What Should You Do on 9/11? Tell Someone Where You Were.
Many of us need to share where we were on 9/11, and telling our story may be the best way for us to heal.
When talking with others about the events of September 11th, there is a strong tendency to want to share our story. Everyone remembers where there were, what they were thinking, and the sequence of events that transpired. It’s been nearly 15 years, but the memories are forever imprinted in our minds, still fresh despite the passing of time. And when we get together, when we talk about 9/11, we are compelled to recount our experience in detail and hear the experiences of our friends, coworkers, and acquaintances. Why do we do this; why do we need to talk about it; and why is it so important that we do? It’s in our makeup.
When we as a tribe, as a nation, as a people undergo a collective trauma, the need to express our emotions and achieve a secure connection is shared, universal.
Our ancestors had an advantage over the taller, bigger-brained Neanderthals: the ability to form groups and socialize. By banding together, we had a greater chance of survival than going at it alone. As our brains developed over the next several thousand years, new sections at the front of the brain started to form, parts that helped us understand how to communicate, socialize, empathize, and feel compassion. Feeling like someone understands our feelings or experience is beneficial for the whole tribe.
When we personally undergo a trauma, the need to talk about it in a safe environment, to have our emotions mirrored, is paramount to the healing process.
If we're all supporting one another as a group, there is a great chance our group will be resilient. And when we personally undergo a trauma, the need to talk about it in a safe environment, to have our emotions mirrored, is paramount to the healing process. Josh Korda, a meditation teacher and expert on emotional regulation, recently wrote that “emotional connection, based on eye contact, reassuring expressions, safe, reassuring embraces, are as essential to psychological health as food and exercise is to the body.”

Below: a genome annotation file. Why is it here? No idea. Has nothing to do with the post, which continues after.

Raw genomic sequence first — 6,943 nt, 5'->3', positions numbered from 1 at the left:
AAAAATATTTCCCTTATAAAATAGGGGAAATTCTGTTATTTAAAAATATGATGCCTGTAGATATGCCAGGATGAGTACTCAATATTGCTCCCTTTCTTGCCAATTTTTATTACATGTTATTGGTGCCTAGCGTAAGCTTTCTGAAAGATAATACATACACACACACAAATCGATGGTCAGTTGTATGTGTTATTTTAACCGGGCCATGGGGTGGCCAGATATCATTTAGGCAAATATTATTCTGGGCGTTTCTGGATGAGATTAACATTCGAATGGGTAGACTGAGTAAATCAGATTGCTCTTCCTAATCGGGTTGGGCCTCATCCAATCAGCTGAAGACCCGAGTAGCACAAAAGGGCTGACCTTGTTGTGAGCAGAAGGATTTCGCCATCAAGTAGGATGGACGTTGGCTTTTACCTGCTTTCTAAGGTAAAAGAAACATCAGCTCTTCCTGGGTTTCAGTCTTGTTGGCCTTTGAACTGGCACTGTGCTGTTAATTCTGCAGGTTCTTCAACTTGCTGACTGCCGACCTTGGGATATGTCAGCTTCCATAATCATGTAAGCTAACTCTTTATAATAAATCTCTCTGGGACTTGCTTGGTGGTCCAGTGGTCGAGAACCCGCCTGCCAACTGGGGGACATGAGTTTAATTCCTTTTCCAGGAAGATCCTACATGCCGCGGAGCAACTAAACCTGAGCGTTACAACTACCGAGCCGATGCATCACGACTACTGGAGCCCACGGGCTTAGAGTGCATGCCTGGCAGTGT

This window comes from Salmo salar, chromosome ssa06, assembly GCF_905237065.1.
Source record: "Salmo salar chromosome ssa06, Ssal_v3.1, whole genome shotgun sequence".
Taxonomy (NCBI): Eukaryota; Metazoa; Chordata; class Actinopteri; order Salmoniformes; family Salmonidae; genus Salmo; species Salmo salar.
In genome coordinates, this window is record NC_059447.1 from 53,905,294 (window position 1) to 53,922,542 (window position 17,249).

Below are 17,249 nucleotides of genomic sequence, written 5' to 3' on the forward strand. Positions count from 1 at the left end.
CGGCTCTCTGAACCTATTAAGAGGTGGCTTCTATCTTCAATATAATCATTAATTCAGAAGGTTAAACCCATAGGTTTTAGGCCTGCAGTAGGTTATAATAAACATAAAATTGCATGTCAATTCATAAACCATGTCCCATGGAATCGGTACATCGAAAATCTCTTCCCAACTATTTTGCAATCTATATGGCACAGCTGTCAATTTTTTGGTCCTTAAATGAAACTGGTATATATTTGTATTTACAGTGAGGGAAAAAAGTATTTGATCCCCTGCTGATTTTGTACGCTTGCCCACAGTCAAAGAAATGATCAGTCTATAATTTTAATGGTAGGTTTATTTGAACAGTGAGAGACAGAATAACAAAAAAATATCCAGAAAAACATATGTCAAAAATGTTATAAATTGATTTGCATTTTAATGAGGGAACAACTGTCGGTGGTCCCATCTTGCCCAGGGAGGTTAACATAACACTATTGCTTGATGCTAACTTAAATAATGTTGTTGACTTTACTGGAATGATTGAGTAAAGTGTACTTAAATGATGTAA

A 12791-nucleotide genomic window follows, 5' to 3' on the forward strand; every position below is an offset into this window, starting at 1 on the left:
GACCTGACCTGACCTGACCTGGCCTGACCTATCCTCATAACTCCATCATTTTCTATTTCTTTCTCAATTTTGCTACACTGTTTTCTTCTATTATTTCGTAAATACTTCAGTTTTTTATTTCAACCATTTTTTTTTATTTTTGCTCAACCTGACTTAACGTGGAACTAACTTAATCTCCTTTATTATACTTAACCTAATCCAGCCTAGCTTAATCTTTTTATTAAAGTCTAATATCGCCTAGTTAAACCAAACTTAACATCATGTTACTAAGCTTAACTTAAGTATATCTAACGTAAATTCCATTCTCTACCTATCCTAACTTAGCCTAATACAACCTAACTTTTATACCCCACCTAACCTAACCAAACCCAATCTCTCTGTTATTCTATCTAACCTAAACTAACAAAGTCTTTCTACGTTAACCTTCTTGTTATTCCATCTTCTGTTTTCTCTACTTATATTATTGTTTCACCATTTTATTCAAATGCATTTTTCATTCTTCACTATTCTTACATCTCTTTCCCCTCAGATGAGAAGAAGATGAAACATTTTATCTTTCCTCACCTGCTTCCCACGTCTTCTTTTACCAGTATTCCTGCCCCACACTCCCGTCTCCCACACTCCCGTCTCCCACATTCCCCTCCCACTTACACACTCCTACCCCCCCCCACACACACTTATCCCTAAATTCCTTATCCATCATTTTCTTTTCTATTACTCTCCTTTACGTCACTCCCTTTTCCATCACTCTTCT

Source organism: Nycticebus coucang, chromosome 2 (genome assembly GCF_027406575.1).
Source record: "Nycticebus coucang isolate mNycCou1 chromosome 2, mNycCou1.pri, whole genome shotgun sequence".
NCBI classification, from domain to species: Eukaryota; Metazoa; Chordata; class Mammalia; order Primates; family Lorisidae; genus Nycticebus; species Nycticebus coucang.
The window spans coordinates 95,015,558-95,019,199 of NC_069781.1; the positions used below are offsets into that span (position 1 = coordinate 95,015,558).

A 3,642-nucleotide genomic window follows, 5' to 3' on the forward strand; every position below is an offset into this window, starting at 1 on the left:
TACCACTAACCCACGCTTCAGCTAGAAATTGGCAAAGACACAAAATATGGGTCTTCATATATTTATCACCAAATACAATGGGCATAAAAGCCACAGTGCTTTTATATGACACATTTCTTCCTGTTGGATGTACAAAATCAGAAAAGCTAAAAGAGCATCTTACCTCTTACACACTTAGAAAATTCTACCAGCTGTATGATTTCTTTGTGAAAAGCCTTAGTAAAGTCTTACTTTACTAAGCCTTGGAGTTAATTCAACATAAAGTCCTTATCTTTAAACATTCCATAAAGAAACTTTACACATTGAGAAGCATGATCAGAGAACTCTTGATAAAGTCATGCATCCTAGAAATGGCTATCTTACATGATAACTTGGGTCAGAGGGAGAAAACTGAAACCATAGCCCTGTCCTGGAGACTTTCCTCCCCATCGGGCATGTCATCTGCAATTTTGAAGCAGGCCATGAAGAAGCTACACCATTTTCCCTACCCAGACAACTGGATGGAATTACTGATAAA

When we as a tribe, as a nation, as a people undergo a collective trauma, the need to express our emotions and achieve a secure connection is shared, universal. Repressing our feelings leads to anxiety that comes out in the form of insomnia or panic attacks, but acknowledging our anxiety and holding it lets us process it. The need many of us have to share our 9/11 story is a healthy and human response to tragedy. So if someone needs to talk about it, listening to them might help you both as we still struggle, years later, to make sense of the senseless. It may even help the resiliency of our tribe.
Lori Chandler is a writer and comedian living in Brooklyn, NY, which is the most unoriginal sentence she has ever written. You can look at her silly drawings on Tumblr, Rad Drawings, or read her silly tweets @LilBoodleChild. Enough about her, she says: how are you?
Photo courtesy of Anadolu Agency / Getty Contributor
International poker champion Liv Boeree teaches decision-making for Big Think Edge.
Discover the holistic and all-encompassing philosophies of the ancient East.
- Taoist philosophy teaches its adherents the paradoxical action of non-action.
- Over three thousand years ago, the I Ching conceptualized binary code and influenced major asian religions
- Ram Dass and Herman Hesse synthesized western scientific and philosophic views with traditional eastern religions to inform their teachings.
An MIT study predicts when artificial intelligence will take over for humans in different occupations.
While technology develops at exponential speed, transforming how we go about our everyday tasks and extending our lives, it also offers much to worry about. In particular, many top minds think that automation will cost humans their employment, with up to 47% of all jobs gone in the next 25 years. And chances are, this number could be even higher and the massive job loss will come earlier.
One way to limit clutter is by being mindful of your spending.
- Overbuyers are people who love to buy — they stockpile things as a result. These are individuals who are prone to run out of space in trying to store their stuff and they may even lose track of what — and how much of what — they have.
- One way overbuyers can limit their waste, both money and space wise, is by storing items at the store, and then buy them when they really need them.
- Underbuyers tend to go to extraordinary lengths to not buy things. They save money and do fewer errands, however, they often make do with shabby personal items. They may also, when they finally decide to go out to buy a product, go without entirely because the item may no longer be available.
SMARTER FASTER trademarks owned by The Big Think, Inc. All rights reserved.